Meaning of "AFM" in STS names
Fri Nov 10 13:37:17 EST 1995
alcat at cyberspace.org (Alberto Catalano) wrote:
>Am I right in assuming that STS's developed in other centres are not
>referred to by AFM numbers?
Yes! Others I know about include WI for Whitehead Institute markers, CHLC
(e.g. CHLC.ATA22D12) from the Cooperative Human Linkage Center, STSG for STSs
fron the Sanger Centre EST mapping project, etc.
>If not then what is the standard for naming STS sequences or primer pairs?
>I originally thought that D#S### type nomenclature (e.g. D12S1057) was the
>standard, but the databases are saturated with AFM type names that don't
>seem to have a corresponding D number.
You are partly right to think that the D number system is the standard.
Originally the scheme was to assign all the anonymous DNA markers these D
numbers, and this is now done through the central auspices of GDB. However the
recent acceleration in the number of markers generated and access via WWW/ftp
sites to marker lists means that many markers are getting widely distributed
before D numbers are assigned. Eventually most of the marker do end up with at
least two names, their lab name and the D number of the "locus" they detect.
Furthermore there is some question about whether the system will be maintained
- see http://info.gdb.org/showschema/nar/nar1995.html for (lengthy) discussion.
>If there isn't a standard, or a (group of) committee(s) that controls the
>nomenclature, how can we be sure that someone doesn't duplicate a name for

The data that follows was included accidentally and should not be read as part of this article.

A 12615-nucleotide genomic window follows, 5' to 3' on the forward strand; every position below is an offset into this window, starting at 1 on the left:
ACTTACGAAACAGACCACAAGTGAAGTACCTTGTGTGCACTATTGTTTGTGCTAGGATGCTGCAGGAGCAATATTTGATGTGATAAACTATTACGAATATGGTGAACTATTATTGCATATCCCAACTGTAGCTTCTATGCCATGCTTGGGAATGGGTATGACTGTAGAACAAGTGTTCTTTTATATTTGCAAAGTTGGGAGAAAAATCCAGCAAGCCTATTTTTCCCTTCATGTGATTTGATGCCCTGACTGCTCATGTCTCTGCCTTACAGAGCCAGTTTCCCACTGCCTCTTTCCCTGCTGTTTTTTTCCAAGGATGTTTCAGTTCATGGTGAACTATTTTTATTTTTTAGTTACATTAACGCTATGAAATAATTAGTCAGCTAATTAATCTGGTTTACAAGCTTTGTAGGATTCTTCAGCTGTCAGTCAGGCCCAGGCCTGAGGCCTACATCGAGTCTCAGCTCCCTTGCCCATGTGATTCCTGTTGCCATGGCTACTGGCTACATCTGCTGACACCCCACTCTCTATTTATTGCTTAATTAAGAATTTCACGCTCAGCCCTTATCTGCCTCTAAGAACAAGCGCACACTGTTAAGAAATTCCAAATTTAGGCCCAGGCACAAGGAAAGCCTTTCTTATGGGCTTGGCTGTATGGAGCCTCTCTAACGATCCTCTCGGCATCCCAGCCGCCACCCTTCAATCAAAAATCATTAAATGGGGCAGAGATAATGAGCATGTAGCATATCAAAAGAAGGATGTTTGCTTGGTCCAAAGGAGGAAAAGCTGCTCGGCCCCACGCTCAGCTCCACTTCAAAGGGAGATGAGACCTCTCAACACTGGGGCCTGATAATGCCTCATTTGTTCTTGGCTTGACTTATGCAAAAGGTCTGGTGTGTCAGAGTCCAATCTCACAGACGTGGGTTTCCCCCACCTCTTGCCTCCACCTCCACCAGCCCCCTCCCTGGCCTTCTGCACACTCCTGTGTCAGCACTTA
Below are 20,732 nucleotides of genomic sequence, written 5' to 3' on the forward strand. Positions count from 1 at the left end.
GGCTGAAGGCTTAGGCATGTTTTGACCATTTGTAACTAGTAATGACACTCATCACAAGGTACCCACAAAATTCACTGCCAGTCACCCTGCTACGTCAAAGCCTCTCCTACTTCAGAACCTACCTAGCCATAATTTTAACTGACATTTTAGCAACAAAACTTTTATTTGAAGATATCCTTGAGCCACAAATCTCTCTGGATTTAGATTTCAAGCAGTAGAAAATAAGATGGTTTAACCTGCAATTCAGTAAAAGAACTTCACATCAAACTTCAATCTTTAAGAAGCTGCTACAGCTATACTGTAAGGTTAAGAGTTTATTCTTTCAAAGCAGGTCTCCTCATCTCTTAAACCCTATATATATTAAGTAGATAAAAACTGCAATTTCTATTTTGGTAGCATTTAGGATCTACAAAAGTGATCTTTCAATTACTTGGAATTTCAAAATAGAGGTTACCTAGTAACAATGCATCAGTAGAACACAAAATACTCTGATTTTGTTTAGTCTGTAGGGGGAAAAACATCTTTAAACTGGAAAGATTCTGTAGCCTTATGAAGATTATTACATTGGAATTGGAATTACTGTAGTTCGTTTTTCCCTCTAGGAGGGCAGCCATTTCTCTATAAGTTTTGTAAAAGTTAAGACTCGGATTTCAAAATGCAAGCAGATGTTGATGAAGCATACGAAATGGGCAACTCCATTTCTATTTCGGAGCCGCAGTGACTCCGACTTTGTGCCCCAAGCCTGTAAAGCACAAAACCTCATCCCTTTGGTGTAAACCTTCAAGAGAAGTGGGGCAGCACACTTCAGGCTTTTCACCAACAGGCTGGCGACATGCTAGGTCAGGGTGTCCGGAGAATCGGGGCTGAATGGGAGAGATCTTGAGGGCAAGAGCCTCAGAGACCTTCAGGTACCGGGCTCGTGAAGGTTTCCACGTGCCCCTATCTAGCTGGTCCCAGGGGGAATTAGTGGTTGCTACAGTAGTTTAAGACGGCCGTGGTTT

To my knowledge this hasn't happened very often, if at all. It'd be wise to
name your STS with a unique system until you get D numbers, but at the end of
the day the oligos are the unique fingerprint of all (single copy) STSs.
There is a real problem, but it generally occurs in a slightly different way.
When another lab picks up an STS oligo pair they have a (very natural) tendency
to rename it to suit their lab system. If their data then goes out on to
WWW/ftp sites without the original name and the D number if it exists,
confusion reigns. You also get problems when the oligos for a particular
sequence have been redesigned, so that they, say, one oligo is the same and the
other is shifted 5 or 10 nucleotides. I have seen this happen in several ways
over the past two years, and is only to be expected with the volumes of data
that are being released. Here's how we deal with it in our local analyses and
in data releases ....
1. We always store all names that we know about in our ACEDB databases. There
are tags available for most of the permutations. We also store the EMBL
accession numbers for the sequence from which an oligo pair was derived, and
other sequences which contain exact matches to the oligo pair. We store the
origin of the STS using the tags "Location" and "Originator". We name the STS
by the name used by its originators e.g. AFM268yg1 instead of D22S1170.
2. We try to detect all cases where oligo pairs are the same or when one oligo
of the pair is the same between STSs that have been obtained from different
sources, and then resolve the namings by hand. For STSs/oligo pairs that are
different but have exact matches to the same sequence, we record this
information and can display it graphically when looking at the sequence.
3. When an STS is newly designed here from an EMBL sequence or our
own sequence we assign a name of the type stSG-1234 and the sequence accession
number is stored as above. As the STS accumulates other names such as
a GDB D number, we record that information.
4. On releasing data we try to document all the known names.
The key really is to use the DNA sequences (if they are available) as your
cross-reference. A simple check of all the oligos against each other is often
// Ian Dunham Tel: 01223 494948
\ Sanger Centre FAX: 01223 494919
// Hinxton Hall
// Cambridge Email: id1 at sanger.ac.uk
\ CB10 1RQ idunham at hgmp.mrc.ac.uk
// www: http://www.sanger.ac.uk/~id1
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